Thanks to everyone who bid on old Game Boy World materials, I was able to pick up what appears to be a very well-kept 19″ Sony PVM medical monitor with RGB passthrough. It should be here next week, and the requisite RGB cables are currently en route as well, so I’m looking forward to going where no man has ever cared enough to bother to go before: Capturing high-definition RGB video of NES light gun games.
I admit, I felt a small pang of something as I boxed up other people’s Game Boy games last night. I am not a collector, and I never intended to build a library of complete Game Boy games for myself as part of the GBW project, but there are some pretty nicely packaged pieces being offloaded here that I’ll miss having around. There was a time where I very briefly thought, “Maybe I should keep this collection,” but reality set me straight.
For one thing, I’ve already hit a wall for being able to acquire boxed games—I still haven’t found a complete Boxxle II after half a year of searching and asking, despite constant cries for help online and even a pretty healthy bounty I’ve offered on collector forums. And further out in 1990 we have the likes of Amazing Penguin and Fish Dude, which I can find complete easily enough but at such high prices that it becomes impractical. I probably won’t sell enough copies of the Game Boy World 1990 book over its lifetime to be able to offset the $1000 or so a boxed Fish Dude costs, so it becomes kind of impractical, you know?
There’s also the issue of space. Our house has three times the square footage of the place we rented a couple of years ago in San Francisco, but that doesn’t mean I want to stuff every inch of it with video games. I’ve dedicated one wall of our home office to my game stuff, but that’s as far as it goes, and boxed games fill that space in a hurry. I want to get caught up in the trap of obsessive collecting for the sake of acquisition, where I own a bunch of stuff that lives in boxes somewhere. I have much more important things to invest in, such as health insurance for my wife, so the 2’x3’x4′ media cabinet where I keep my chronogaming resources will be the limit for me.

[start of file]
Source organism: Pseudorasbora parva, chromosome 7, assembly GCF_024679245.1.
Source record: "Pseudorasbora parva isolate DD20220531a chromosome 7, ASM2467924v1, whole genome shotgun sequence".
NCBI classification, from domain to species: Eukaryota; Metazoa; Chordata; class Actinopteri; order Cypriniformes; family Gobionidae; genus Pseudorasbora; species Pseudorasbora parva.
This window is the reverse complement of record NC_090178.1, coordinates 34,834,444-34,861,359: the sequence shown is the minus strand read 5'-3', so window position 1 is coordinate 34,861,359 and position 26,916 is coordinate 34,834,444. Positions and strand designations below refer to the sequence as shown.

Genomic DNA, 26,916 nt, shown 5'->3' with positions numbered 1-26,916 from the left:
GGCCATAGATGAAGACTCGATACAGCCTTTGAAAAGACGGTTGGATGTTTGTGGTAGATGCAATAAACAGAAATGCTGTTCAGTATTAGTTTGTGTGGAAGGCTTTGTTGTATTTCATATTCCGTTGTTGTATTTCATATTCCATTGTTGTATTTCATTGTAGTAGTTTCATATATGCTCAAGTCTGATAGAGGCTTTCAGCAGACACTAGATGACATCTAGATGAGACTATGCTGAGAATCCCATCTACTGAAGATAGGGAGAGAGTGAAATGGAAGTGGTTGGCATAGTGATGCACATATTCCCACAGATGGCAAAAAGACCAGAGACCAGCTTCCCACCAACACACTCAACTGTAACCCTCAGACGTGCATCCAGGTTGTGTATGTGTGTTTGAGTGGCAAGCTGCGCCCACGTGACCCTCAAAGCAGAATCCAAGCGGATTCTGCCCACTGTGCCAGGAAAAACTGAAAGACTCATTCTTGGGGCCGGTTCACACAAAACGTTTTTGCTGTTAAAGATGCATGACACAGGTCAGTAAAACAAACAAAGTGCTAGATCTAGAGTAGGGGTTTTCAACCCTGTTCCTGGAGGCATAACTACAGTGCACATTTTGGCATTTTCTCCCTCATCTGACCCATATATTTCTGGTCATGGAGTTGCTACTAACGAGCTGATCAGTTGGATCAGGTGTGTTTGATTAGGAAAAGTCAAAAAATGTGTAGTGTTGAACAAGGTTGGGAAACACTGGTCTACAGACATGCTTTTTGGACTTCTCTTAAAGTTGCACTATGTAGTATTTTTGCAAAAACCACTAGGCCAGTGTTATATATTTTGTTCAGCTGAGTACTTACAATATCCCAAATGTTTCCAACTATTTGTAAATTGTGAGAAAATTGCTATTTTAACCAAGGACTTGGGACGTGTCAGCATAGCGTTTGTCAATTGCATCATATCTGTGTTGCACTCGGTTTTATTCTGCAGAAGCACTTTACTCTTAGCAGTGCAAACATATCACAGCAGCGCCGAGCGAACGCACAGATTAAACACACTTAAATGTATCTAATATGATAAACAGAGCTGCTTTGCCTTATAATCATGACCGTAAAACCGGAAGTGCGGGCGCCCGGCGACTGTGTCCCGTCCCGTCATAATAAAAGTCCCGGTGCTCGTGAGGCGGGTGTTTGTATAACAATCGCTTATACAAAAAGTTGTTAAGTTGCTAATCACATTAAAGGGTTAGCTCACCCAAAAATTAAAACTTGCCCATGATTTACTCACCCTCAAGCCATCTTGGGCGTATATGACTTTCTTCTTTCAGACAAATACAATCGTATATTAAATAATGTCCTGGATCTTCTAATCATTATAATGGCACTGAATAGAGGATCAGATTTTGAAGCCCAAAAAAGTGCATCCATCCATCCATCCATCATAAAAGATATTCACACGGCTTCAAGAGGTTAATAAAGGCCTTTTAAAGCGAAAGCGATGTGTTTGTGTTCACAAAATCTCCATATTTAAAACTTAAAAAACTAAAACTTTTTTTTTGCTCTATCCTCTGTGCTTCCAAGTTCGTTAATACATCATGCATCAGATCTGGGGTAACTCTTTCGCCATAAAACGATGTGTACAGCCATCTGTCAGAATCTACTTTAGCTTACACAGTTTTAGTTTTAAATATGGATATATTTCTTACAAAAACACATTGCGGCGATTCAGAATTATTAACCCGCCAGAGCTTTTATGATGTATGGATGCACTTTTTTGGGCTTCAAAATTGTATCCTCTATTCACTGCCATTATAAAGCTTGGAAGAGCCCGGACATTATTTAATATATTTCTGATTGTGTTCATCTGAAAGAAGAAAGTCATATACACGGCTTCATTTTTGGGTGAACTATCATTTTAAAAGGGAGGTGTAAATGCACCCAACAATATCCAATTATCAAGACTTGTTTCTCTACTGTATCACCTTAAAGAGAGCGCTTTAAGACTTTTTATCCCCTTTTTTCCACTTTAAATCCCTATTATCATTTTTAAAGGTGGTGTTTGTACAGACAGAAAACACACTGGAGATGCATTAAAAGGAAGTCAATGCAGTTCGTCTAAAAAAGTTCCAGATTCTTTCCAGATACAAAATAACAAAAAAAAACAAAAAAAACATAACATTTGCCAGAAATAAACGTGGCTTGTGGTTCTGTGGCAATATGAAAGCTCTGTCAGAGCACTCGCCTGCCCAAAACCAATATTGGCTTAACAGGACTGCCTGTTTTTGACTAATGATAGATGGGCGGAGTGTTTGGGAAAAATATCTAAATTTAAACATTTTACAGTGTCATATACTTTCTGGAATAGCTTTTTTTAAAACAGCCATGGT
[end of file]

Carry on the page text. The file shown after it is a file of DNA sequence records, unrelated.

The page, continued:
So, farewell, my CIB friends. We had some good times together, and you were all totally professional in your modeling work. It was a pleasure. If you ever need a reference, feel free to cite my work.
Except you, Boxxle. You set such a bad example for everyone who followed.
3 thoughts on “Mission accomplished”
Have you considered simply using reproduction boxes for the likes of Boxxle II? If the only reason to own it is to take a picture of it, then surely that’s an option?
Alas, repro boxes aren’t of high enough quality for photos. I have a few NES repros and you’d be able to tell they’re fakes. Better to simply not include a box photo.
I always tell people that, at some point, you stop being a collector and start being a hoarder. With music being my main thing I can’t collect everything either – which means my game collection stays fairly small and/or digital. Though seeing those photos makes me with I had a Game Boy specifically so I could have bought some of those pieces.
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